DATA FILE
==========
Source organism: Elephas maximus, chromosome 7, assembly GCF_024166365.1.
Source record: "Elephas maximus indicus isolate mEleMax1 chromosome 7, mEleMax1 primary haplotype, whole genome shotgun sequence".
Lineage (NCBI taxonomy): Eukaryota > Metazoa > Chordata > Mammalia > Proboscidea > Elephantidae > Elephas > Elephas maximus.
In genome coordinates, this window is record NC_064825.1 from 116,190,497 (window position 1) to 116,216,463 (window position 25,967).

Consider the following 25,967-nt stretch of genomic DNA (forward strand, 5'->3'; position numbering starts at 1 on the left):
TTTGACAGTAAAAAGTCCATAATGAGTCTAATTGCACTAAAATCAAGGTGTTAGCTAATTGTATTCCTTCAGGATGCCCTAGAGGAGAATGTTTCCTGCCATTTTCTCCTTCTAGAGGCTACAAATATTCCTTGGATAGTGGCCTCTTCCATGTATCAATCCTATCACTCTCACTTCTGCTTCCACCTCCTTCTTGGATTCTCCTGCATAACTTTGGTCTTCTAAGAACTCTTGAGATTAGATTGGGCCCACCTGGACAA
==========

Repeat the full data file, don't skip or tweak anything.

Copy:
Source organism: Elephas maximus, chromosome 7, assembly GCF_024166365.1.
Source record: "Elephas maximus indicus isolate mEleMax1 chromosome 7, mEleMax1 primary haplotype, whole genome shotgun sequence".
Lineage (NCBI taxonomy): Eukaryota > Metazoa > Chordata > Mammalia > Proboscidea > Elephantidae > Elephas > Elephas maximus.
In genome coordinates, this window is record NC_064825.1 from 116,190,497 (window position 1) to 116,216,463 (window position 25,967).

Consider the following 25,967-nt stretch of genomic DNA (forward strand, 5'->3'; position numbering starts at 1 on the left):
TTTGACAGTAAAAAGTCCATAATGAGTCTAATTGCACTAAAATCAAGGTGTTAGCTAATTGTATTCCTTCAGGATGCCCTAGAGGAGAATGTTTCCTGCCATTTTCTCCTTCTAGAGGCTACAAATATTCCTTGGATAGTGGCCTCTTCCATGTATCAATCCTATCACTCTCACTTCTGCTTCCACCTCCTTCTTGGATTCTCCTGCATAACTTTGGTCTTCTAAGAACTCTTGAGATTAGATTGGGCCCACCTGGACAA